UT Business Students Hosted Nation's First Barefoot Run/ Walk On Grass:
Raising Money for Samaritan Place
For some, running or walking barefoot in the grass is pure pleasure and it argued to be good for your health. With that in mind, six undergraduates in the College of Business Administration at the University of Tennessee, Knoxville, organized the country's first barefoot run/walk as part of a service-learning course taught by Marketing Professor Ernie Cadotte.
Barefoot Benefit raised money for Samaritan Place, a home for the elderly in East Tennessee.
The inaugural event was on Sunday, Oct. 24, on the fairways of Lambert Acres Golf Course in Maryville. Participants were encouraged to run or walk the event barefoot, although running shoes and Vibram Five Fingers footwear was permitted on the course.
"I know the difference that assisted living care has made to my great-grandmother, and I want to help Samaritan Place continue to provide this care to those in need," said Andrew Wyatt, chief executive officer of Barefoot Benefit. "Barefoot Benefit is making that easy."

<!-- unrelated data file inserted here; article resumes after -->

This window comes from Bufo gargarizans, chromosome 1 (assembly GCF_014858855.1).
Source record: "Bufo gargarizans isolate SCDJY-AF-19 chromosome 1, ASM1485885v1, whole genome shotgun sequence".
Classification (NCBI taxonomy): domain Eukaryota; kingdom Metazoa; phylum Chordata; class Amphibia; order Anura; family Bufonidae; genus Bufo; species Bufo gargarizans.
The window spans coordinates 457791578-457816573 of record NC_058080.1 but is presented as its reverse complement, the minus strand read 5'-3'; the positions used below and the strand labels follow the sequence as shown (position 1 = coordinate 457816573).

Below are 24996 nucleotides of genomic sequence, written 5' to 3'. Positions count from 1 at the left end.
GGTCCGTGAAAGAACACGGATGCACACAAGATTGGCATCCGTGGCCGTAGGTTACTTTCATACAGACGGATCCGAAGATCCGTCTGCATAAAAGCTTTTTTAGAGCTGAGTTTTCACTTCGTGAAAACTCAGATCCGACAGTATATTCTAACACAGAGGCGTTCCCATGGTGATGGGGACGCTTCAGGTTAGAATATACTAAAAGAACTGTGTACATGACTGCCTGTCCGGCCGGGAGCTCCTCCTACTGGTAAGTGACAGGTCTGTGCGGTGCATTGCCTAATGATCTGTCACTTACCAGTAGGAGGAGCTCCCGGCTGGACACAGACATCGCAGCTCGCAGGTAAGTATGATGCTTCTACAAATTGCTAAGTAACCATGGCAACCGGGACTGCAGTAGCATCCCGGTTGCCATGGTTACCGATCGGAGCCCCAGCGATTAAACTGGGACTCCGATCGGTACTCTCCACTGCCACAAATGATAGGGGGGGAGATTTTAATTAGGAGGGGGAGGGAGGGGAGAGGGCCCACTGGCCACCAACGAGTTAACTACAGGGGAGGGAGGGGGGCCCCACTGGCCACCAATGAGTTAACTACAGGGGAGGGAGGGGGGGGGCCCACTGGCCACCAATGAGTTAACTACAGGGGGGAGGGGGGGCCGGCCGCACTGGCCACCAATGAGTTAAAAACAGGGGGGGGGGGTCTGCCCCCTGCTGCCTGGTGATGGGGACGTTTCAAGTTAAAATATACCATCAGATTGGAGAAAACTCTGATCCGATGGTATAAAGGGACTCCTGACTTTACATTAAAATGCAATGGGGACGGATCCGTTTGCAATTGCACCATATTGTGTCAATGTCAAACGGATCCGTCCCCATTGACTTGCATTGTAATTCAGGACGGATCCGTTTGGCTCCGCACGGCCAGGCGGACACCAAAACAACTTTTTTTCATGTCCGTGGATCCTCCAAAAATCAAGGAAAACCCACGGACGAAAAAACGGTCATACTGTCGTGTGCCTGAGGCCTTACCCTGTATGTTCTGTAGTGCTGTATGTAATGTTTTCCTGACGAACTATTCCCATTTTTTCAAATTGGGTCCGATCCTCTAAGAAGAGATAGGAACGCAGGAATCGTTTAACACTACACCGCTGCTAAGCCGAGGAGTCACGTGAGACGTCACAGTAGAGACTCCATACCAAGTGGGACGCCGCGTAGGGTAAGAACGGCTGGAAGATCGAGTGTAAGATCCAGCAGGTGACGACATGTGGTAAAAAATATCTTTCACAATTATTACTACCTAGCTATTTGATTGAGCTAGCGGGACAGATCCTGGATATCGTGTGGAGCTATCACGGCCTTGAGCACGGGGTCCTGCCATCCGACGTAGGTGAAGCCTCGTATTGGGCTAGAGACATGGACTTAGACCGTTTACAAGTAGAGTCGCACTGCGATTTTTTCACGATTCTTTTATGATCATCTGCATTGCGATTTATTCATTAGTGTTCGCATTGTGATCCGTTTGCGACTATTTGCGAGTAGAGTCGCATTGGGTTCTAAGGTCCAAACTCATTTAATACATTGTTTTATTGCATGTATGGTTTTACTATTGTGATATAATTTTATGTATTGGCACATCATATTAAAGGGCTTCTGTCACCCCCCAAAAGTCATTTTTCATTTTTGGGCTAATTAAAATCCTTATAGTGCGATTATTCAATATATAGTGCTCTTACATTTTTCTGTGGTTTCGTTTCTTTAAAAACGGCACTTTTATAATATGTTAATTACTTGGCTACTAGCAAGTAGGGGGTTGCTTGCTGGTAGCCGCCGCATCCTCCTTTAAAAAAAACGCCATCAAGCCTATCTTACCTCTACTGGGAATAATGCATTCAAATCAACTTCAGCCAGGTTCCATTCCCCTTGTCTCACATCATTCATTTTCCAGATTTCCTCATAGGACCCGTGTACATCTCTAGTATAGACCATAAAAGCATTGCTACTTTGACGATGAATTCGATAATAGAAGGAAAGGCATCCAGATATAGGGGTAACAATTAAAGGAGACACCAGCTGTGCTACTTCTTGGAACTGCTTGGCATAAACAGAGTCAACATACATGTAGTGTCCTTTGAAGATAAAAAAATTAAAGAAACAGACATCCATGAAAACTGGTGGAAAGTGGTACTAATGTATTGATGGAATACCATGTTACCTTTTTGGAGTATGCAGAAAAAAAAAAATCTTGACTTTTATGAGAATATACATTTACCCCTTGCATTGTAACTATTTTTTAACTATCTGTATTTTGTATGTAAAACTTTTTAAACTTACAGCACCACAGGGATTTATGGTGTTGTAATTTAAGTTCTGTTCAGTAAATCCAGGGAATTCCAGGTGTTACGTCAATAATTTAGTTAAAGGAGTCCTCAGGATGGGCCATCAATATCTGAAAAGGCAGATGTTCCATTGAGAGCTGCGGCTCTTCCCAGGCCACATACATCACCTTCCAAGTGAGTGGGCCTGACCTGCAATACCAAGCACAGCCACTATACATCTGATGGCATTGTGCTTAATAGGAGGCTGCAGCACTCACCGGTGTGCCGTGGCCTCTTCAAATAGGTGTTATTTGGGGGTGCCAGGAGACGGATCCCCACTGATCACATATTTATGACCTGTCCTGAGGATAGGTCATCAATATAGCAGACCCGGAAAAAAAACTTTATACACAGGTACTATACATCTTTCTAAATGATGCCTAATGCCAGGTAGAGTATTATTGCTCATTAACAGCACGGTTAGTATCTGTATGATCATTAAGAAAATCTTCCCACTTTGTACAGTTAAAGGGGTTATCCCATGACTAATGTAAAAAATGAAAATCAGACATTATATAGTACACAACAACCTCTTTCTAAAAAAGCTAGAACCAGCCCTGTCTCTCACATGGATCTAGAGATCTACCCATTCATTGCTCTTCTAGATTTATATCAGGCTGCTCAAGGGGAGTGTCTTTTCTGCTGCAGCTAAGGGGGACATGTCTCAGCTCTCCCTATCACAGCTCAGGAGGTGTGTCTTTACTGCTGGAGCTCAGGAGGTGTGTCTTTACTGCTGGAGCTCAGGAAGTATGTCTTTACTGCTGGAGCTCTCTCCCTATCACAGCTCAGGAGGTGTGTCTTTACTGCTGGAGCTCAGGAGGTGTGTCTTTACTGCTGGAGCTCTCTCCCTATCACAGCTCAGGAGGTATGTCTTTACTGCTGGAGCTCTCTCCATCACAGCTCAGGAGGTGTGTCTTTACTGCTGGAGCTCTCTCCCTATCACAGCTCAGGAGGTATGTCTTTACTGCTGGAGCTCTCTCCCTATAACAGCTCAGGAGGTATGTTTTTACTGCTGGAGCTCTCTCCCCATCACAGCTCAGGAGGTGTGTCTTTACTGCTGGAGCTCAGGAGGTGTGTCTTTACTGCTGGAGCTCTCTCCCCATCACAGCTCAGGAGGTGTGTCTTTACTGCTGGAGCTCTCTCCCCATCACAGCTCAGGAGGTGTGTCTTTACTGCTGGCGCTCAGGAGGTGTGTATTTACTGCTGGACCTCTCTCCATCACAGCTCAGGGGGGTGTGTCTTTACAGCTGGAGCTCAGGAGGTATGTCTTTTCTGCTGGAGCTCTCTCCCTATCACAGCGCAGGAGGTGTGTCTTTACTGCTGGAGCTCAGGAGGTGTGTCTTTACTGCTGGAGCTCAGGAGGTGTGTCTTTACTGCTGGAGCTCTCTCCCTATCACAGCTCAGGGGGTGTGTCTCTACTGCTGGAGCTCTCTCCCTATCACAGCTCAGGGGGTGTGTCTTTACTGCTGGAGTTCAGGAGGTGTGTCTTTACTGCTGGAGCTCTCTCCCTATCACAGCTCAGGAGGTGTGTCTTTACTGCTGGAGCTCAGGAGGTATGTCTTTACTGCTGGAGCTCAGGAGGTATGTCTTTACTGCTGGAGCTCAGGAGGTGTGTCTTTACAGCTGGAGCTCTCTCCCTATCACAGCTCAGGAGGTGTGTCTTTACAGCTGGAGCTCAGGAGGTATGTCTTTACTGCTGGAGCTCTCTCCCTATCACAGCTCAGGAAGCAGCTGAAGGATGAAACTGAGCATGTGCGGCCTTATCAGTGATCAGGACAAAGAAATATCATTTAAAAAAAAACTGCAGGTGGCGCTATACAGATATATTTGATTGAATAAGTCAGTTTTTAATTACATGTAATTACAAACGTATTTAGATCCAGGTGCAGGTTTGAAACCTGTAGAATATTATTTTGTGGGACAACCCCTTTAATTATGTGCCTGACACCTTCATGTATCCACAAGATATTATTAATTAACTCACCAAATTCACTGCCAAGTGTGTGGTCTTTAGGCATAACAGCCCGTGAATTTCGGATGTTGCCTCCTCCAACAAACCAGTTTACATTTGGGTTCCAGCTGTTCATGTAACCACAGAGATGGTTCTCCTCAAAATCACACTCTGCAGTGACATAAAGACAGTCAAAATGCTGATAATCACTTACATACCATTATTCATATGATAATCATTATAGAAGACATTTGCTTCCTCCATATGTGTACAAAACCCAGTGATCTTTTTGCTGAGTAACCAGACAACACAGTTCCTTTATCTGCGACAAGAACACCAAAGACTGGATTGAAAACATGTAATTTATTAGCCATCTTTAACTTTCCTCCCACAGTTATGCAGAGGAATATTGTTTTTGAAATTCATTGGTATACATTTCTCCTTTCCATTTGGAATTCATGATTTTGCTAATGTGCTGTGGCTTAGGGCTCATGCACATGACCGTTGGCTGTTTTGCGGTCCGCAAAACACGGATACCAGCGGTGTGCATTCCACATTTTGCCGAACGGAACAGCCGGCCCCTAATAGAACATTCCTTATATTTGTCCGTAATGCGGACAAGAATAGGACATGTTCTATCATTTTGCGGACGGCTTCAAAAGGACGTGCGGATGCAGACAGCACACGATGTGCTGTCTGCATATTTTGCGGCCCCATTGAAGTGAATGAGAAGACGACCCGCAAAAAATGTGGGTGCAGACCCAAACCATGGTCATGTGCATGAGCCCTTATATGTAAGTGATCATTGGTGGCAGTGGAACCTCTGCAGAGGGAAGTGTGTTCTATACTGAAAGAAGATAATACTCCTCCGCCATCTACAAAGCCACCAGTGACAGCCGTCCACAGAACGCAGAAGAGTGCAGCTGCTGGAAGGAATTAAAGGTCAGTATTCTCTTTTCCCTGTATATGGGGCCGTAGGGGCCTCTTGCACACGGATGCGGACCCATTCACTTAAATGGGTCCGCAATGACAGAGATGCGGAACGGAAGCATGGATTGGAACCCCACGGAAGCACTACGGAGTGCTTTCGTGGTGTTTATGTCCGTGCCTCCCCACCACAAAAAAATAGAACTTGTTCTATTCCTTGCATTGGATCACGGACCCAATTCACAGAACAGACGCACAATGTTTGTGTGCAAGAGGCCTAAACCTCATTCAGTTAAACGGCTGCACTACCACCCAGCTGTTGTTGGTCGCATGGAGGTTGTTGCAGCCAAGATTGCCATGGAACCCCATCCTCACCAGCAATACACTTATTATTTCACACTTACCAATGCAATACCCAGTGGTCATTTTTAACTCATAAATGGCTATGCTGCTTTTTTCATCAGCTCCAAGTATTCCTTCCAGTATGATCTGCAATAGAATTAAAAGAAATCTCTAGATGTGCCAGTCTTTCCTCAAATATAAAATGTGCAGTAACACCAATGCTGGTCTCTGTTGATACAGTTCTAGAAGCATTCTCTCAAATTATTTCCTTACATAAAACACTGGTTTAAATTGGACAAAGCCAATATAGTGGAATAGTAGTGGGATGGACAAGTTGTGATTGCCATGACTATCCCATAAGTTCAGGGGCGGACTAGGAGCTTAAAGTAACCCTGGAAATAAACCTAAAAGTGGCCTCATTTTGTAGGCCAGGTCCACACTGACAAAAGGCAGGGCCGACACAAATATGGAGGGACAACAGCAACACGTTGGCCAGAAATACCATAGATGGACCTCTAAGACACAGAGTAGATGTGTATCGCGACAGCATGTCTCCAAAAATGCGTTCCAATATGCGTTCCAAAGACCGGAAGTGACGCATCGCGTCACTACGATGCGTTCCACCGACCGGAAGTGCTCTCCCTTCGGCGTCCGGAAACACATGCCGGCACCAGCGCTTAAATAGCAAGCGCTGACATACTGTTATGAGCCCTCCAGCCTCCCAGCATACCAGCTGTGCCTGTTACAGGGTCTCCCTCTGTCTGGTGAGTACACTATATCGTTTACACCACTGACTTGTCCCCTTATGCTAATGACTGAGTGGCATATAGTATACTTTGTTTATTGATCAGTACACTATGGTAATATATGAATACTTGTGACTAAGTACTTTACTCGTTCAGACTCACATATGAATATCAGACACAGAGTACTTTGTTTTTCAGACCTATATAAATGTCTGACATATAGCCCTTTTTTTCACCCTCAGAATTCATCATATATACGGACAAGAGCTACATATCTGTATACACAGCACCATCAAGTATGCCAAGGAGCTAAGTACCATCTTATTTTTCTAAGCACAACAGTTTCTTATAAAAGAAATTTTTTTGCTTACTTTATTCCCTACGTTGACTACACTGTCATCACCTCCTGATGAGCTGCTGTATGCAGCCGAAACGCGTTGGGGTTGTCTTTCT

Participants had the option of running or walking a 3.1-mile (5K) or one-mile distance.
"Barefoot Benefit gave runners and walkers the opportunity to step out of their shoes, off the hard concrete, and onto a soft, well groomed golf-course fairway while supporting a great local charity," said Ryan Pack, Barefoot Benefit chief operations officer.
Barefoot Benefit trailed new ground in a second way. “It is the first charitable race to use only Facebook to promote its awareness,” Pack continued.
The Barefoot Benefit project tapped into each of the six students' areas of academic expertise, which range from marketing and logistics to journalism and electronic media.
"These students are learning by doing," said Cadotte. "This class, the first of its kind in UT’s College of Business Administration, was designed to combine real-world application and reflective learning to create a powerful learning environment."
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